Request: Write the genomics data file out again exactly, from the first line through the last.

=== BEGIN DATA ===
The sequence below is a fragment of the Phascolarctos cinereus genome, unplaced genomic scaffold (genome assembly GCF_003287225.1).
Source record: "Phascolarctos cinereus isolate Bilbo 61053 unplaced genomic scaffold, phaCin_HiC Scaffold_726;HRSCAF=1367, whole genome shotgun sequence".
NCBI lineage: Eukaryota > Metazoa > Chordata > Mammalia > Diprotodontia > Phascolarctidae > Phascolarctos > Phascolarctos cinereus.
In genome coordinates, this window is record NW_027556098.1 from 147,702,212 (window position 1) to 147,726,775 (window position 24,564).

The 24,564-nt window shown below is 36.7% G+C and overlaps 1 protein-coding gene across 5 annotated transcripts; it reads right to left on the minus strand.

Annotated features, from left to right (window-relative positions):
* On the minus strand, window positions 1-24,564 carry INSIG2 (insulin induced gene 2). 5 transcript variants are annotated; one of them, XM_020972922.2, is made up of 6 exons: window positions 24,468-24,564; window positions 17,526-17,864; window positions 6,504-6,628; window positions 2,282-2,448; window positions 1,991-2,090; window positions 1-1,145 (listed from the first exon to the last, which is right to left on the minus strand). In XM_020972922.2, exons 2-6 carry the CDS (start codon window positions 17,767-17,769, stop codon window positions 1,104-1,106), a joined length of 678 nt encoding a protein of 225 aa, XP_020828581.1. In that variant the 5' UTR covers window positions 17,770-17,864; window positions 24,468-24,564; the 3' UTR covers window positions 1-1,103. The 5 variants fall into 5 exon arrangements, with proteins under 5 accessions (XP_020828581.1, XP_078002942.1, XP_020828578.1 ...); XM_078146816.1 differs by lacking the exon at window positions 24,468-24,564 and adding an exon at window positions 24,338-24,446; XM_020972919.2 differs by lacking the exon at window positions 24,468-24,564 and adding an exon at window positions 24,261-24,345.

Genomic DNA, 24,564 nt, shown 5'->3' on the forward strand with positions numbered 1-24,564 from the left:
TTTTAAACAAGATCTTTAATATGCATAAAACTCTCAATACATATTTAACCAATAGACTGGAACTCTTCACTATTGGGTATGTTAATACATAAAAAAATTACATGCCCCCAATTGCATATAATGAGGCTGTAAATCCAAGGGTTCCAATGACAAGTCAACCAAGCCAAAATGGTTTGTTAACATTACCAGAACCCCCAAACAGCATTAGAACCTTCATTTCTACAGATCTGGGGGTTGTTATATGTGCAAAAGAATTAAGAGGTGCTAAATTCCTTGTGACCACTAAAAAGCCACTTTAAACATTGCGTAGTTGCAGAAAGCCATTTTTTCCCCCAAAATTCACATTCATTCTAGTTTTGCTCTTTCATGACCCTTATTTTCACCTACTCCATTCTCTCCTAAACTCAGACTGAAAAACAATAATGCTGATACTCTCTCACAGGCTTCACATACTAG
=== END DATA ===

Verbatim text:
The sequence below is a fragment of the Phascolarctos cinereus genome, unplaced genomic scaffold (genome assembly GCF_003287225.1).
Source record: "Phascolarctos cinereus isolate Bilbo 61053 unplaced genomic scaffold, phaCin_HiC Scaffold_726;HRSCAF=1367, whole genome shotgun sequence".
NCBI lineage: Eukaryota > Metazoa > Chordata > Mammalia > Diprotodontia > Phascolarctidae > Phascolarctos > Phascolarctos cinereus.
In genome coordinates, this window is record NW_027556098.1 from 147,702,212 (window position 1) to 147,726,775 (window position 24,564).

The 24,564-nt window shown below is 36.7% G+C and overlaps 1 protein-coding gene across 5 annotated transcripts; it reads right to left on the minus strand.

Annotated features, from left to right (window-relative positions):
* On the minus strand, window positions 1-24,564 carry INSIG2 (insulin induced gene 2). 5 transcript variants are annotated; one of them, XM_020972922.2, is made up of 6 exons: window positions 24,468-24,564; window positions 17,526-17,864; window positions 6,504-6,628; window positions 2,282-2,448; window positions 1,991-2,090; window positions 1-1,145 (listed from the first exon to the last, which is right to left on the minus strand). In XM_020972922.2, exons 2-6 carry the CDS (start codon window positions 17,767-17,769, stop codon window positions 1,104-1,106), a joined length of 678 nt encoding a protein of 225 aa, XP_020828581.1. In that variant the 5' UTR covers window positions 17,770-17,864; window positions 24,468-24,564; the 3' UTR covers window positions 1-1,103. The 5 variants fall into 5 exon arrangements, with proteins under 5 accessions (XP_020828581.1, XP_078002942.1, XP_020828578.1 ...); XM_078146816.1 differs by lacking the exon at window positions 24,468-24,564 and adding an exon at window positions 24,338-24,446; XM_020972919.2 differs by lacking the exon at window positions 24,468-24,564 and adding an exon at window positions 24,261-24,345.

Genomic DNA, 24,564 nt, shown 5'->3' on the forward strand with positions numbered 1-24,564 from the left:
TTTTAAACAAGATCTTTAATATGCATAAAACTCTCAATACATATTTAACCAATAGACTGGAACTCTTCACTATTGGGTATGTTAATACATAAAAAAATTACATGCCCCCAATTGCATATAATGAGGCTGTAAATCCAAGGGTTCCAATGACAAGTCAACCAAGCCAAAATGGTTTGTTAACATTACCAGAACCCCCAAACAGCATTAGAACCTTCATTTCTACAGATCTGGGGGTTGTTATATGTGCAAAAGAATTAAGAGGTGCTAAATTCCTTGTGACCACTAAAAAGCCACTTTAAACATTGCGTAGTTGCAGAAAGCCATTTTTTCCCCCAAAATTCACATTCATTCTAGTTTTGCTCTTTCATGACCCTTATTTTCACCTACTCCATTCTCTCCTAAACTCAGACTGAAAAACAATAATGCTGATACTCTCTCACAGGCTTCACATACTAG